• Our commitment to improve the system is evidenced by the work we’ve done so far. While therehave been significant changes, more remains to be done.

Specifically, as it relates to the recent allegations regarding the care, services and placement provided to the 13 Turpin siblings by Riverside County departments, the County Executive Office engaged Larson LLP, a law firm led by former U.S. District Judge Stephen G. Larson, to conduct an independent and comprehensive investigation.

This independent inquiry has two objectives: 1) analyze the services provided to the six minor children and seven adult children; and, 2) assess the quality of care provided. In addition, the examination will review the various departmental programs to assess the level of care, attention, and services provided to children and dependent adults under the programs’ care and. supervision. The inquiry will culminate in a comprehensive report from Larson LLP, with recommendations to the County by March 31, 2022. This will serve as the foundation for action to implement policy and program reforms within Riverside County, as necessary.

The County of Riverside is committed to conducting a thorough and transparent review of the services provided to the Turpin siblings and to improve and strengthen the County’s child welfare and dependent adult systems."

Riverside County Behavior Health Director Dr. Matthew Chang said the following:  

"The mission of the Public Guardian Program is to safeguard the lives of Conservatees who cannot care for themselves with the least possible restriction of their liberties. The Public Guardian Program conducts the official County investigation into the need to initiate a conservatorship proceeding in the Probate Court. The Public Guardian Program also acts as the court-appointed conservator when the criteria is met pursuant to California law as determined by the Probate Court.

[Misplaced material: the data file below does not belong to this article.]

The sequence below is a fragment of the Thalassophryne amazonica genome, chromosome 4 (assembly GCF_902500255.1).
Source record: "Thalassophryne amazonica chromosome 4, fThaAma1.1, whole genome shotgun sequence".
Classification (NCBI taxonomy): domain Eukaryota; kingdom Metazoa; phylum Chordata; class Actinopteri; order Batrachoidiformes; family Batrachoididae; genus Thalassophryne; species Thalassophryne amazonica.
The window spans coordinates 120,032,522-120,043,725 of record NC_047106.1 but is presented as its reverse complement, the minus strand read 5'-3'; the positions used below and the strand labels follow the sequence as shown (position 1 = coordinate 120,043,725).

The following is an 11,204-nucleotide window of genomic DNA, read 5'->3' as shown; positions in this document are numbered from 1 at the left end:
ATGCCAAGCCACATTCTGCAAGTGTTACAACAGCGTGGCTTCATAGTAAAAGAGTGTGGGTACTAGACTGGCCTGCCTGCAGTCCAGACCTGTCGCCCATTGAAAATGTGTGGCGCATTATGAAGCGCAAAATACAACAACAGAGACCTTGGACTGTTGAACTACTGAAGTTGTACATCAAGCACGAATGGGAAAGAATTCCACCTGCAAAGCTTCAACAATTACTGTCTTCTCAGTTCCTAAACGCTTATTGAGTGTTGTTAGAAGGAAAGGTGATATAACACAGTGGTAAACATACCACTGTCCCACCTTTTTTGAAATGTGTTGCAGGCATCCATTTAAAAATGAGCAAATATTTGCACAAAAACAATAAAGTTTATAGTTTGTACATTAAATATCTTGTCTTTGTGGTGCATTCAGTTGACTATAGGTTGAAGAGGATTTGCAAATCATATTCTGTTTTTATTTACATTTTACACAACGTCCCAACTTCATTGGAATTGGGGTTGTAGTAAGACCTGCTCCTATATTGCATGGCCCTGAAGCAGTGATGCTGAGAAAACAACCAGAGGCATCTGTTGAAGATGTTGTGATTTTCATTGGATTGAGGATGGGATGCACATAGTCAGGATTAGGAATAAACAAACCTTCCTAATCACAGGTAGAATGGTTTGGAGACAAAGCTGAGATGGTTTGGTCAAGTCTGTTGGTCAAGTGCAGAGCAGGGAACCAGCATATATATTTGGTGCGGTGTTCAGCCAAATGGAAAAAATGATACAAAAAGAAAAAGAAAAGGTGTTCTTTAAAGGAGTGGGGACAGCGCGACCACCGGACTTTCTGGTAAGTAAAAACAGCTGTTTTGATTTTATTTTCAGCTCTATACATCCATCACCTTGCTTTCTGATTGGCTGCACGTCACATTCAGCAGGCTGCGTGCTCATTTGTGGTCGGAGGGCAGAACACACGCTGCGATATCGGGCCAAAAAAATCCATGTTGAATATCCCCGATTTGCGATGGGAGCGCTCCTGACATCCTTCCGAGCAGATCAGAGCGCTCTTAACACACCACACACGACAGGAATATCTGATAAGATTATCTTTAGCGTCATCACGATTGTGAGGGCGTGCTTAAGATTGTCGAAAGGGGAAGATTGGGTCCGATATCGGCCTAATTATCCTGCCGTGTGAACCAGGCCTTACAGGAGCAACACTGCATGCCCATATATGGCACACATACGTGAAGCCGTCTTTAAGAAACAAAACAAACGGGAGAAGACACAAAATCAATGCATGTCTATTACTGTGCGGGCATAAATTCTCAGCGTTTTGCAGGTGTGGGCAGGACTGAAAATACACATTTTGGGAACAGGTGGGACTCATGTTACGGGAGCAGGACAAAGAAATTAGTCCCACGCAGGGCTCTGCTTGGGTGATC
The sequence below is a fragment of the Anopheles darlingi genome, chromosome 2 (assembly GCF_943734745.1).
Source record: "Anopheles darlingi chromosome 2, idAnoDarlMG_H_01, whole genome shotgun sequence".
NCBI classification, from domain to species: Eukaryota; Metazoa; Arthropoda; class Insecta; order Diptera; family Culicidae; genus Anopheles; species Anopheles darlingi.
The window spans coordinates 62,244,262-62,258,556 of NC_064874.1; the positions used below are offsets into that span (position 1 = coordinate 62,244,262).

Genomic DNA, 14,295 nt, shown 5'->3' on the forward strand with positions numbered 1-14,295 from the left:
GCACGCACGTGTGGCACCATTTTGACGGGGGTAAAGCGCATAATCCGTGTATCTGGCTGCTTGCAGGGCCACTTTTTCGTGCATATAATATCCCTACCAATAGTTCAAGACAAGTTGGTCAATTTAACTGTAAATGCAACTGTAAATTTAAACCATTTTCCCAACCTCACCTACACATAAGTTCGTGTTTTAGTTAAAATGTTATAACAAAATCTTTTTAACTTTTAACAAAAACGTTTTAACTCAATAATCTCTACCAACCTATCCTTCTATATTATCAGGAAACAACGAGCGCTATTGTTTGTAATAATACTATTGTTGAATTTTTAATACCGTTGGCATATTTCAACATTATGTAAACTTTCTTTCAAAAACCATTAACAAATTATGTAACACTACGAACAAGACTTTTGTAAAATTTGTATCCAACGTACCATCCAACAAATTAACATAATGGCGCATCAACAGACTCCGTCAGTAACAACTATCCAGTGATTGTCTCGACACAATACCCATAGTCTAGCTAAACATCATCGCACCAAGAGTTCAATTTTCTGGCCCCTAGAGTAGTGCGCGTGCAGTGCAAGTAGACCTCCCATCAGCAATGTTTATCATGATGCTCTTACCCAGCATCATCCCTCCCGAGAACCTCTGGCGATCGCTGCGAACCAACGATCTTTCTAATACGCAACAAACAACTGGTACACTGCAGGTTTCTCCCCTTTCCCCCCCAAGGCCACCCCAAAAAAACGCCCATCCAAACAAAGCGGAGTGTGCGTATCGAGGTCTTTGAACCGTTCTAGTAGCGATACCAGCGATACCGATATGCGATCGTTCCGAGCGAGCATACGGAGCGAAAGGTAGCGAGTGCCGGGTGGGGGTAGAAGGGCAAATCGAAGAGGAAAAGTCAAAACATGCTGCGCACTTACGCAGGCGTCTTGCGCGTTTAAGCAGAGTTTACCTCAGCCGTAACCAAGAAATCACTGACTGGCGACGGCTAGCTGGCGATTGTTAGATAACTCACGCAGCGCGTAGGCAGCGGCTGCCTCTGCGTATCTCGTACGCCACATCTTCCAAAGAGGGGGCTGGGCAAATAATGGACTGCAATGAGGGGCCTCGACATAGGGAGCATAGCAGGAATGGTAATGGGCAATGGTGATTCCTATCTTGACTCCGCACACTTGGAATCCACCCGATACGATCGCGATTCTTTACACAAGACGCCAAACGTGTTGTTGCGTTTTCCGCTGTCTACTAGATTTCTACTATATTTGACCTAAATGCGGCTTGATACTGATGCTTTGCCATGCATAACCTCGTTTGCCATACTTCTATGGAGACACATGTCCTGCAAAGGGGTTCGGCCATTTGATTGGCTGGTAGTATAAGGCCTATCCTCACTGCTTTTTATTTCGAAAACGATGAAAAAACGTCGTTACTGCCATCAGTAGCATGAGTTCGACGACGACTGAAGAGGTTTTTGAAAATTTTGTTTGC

The Public Guardian Program also must protect the confidentiality of our Conservatees. Therefore, information collected is maintained in a manner that ensures maximum protection of privacy and confidentiality for persons under conservatorship, including those in high-profile situations.

Every member of the Public Guardian Program takes this mission seriously and has worked hard to address new and familiar issues pertaining to the program.

We stand by the exceptional work provided within the Public Guardian Program and welcome an independent and comprehensive inquiry into the care, services, and placement provided to the 13 Turpin siblings by Riverside County departments.

Public trust is crucial for comprehensive conservatorship, and accountability is a vital component of that trust. 

Accountability is provided in part by the Court's significant oversight. If there are recommendations from an independent inquiry, we will fully welcome those recommendations.

The Public Guardian Program continues to work for the client's best interests, and the staff go out of their way to make sure people are genuinely cared for with dignity and respect."